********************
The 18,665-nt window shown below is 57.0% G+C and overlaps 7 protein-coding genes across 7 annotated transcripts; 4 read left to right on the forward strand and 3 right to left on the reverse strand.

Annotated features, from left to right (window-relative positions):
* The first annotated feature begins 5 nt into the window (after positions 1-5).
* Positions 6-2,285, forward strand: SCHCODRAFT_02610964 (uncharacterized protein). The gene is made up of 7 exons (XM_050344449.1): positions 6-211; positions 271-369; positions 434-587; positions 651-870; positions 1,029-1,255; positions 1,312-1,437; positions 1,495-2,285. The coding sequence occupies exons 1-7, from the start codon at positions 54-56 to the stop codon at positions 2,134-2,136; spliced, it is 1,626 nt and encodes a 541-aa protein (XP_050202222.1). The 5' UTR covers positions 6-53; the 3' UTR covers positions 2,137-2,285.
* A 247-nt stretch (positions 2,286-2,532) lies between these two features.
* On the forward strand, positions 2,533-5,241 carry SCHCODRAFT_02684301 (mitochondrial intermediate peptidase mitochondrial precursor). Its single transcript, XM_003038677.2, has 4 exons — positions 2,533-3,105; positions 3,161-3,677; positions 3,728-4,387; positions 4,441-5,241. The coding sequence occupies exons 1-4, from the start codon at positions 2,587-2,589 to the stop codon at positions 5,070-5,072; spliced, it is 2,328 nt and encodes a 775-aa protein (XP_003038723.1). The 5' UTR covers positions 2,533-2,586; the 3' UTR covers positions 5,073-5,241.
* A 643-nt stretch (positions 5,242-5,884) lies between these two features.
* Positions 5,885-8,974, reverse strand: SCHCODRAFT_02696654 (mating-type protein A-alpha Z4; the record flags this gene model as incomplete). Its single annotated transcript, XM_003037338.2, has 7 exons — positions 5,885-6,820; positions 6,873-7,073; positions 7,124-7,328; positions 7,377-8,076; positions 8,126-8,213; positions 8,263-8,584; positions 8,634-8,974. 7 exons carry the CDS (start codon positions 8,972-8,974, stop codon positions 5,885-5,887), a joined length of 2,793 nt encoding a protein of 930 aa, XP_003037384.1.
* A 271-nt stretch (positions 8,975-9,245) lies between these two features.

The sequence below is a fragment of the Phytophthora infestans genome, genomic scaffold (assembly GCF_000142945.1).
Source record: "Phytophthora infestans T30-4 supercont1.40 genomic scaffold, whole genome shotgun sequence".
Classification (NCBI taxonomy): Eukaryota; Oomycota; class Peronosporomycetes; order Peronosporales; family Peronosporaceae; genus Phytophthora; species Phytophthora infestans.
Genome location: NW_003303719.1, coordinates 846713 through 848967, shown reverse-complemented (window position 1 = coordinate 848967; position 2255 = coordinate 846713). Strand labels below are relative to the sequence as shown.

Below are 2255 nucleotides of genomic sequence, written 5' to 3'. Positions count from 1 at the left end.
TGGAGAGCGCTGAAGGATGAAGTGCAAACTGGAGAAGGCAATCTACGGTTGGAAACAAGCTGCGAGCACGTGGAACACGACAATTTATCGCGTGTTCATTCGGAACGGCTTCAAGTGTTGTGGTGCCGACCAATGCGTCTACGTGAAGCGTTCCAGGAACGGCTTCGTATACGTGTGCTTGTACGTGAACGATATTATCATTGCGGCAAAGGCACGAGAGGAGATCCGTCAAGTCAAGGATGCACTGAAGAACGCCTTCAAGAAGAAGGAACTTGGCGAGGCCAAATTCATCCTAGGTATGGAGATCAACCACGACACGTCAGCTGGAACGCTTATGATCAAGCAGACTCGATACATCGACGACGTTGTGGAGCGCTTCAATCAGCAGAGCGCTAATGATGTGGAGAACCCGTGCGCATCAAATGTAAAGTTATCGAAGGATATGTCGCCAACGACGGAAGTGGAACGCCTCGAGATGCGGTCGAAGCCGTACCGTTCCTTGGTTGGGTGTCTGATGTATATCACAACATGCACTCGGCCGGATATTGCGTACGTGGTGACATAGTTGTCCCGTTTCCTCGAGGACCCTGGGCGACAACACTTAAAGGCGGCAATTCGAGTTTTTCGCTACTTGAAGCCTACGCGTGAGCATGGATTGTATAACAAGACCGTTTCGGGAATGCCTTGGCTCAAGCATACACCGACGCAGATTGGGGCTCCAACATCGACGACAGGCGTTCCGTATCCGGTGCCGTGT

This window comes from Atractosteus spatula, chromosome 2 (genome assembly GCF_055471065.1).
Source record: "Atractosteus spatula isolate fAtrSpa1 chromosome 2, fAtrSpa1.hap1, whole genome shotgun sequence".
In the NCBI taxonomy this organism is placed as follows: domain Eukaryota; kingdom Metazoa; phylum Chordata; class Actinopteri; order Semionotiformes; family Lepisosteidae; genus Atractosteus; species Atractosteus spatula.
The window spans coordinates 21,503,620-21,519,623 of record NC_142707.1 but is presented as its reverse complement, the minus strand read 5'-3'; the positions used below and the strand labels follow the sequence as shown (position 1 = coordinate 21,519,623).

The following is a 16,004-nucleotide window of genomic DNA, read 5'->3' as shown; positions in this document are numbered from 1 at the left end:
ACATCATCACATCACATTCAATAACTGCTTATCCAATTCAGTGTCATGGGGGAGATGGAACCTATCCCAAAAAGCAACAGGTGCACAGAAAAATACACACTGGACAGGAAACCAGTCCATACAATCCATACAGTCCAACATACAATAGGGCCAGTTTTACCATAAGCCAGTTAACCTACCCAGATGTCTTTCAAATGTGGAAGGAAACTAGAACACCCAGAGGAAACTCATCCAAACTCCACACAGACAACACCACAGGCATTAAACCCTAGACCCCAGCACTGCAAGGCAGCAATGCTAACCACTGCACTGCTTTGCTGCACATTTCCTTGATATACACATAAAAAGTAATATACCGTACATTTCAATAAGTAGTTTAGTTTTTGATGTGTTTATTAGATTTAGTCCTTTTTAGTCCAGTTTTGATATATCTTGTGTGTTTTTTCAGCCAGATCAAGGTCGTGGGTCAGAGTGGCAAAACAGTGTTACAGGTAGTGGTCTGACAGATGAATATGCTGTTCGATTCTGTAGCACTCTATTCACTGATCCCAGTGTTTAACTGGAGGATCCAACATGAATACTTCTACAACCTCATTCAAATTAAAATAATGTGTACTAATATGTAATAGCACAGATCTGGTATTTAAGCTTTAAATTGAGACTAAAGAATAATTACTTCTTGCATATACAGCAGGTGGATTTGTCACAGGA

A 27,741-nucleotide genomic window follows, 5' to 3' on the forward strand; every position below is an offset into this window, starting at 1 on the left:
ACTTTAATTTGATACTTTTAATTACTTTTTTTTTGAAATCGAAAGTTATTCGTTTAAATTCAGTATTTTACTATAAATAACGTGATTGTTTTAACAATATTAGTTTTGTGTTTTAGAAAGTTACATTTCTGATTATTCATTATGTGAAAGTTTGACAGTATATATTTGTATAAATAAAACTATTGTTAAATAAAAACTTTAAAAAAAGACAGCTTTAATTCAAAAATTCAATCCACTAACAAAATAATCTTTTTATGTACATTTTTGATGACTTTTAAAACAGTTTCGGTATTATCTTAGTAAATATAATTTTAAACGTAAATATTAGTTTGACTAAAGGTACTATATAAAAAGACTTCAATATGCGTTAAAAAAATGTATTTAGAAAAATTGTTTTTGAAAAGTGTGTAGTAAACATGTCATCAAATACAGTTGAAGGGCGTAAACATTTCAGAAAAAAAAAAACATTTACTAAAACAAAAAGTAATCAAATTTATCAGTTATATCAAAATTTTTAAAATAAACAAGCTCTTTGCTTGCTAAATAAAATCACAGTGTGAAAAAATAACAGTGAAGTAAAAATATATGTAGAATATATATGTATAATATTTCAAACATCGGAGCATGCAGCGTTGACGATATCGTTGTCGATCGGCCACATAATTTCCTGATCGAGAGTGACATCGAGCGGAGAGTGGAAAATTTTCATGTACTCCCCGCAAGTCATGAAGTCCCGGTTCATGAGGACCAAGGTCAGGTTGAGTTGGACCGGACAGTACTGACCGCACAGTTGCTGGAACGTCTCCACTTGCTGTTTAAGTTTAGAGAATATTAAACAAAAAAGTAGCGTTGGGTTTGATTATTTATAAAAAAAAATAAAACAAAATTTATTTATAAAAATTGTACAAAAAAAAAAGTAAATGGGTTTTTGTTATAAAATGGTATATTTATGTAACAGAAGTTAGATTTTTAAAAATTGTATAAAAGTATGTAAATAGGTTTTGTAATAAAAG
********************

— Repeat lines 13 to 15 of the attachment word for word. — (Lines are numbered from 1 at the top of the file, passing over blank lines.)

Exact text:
Genome location: NW_003303719.1, coordinates 846713 through 848967, shown reverse-complemented (window position 1 = coordinate 848967; position 2255 = coordinate 846713). Strand labels below are relative to the sequence as shown.

Below are 2255 nucleotides of genomic sequence, written 5' to 3'. Positions count from 1 at the left end.
TGGAGAGCGCTGAAGGATGAAGTGCAAACTGGAGAAGGCAATCTACGGTTGGAAACAAGCTGCGAGCACGTGGAACACGACAATTTATCGCGTGTTCATTCGGAACGGCTTCAAGTGTTGTGGTGCCGACCAATGCGTCTACGTGAAGCGTTCCAGGAACGGCTTCGTATACGTGTGCTTGTACGTGAACGATATTATCATTGCGGCAAAGGCACGAGAGGAGATCCGTCAAGTCAAGGATGCACTGAAGAACGCCTTCAAGAAGAAGGAACTTGGCGAGGCCAAATTCATCCTAGGTATGGAGATCAACCACGACACGTCAGCTGGAACGCTTATGATCAAGCAGACTCGATACATCGACGACGTTGTGGAGCGCTTCAATCAGCAGAGCGCTAATGATGTGGAGAACCCGTGCGCATCAAATGTAAAGTTATCGAAGGATATGTCGCCAACGACGGAAGTGGAACGCCTCGAGATGCGGTCGAAGCCGTACCGTTCCTTGGTTGGGTGTCTGATGTATATCACAACATGCACTCGGCCGGATATTGCGTACGTGGTGACATAGTTGTCCCGTTTCCTCGAGGACCCTGGGCGACAACACTTAAAGGCGGCAATTCGAGTTTTTCGCTACTTGAAGCCTACGCGTGAGCATGGATTGTATAACAAGACCGTTTCGGGAATGCCTTGGCTCAAGCATACACCGACGCAGATTGGGGCTCCAACATCGACGACAGGCGTTCCGTATCCGGTGCCGTGT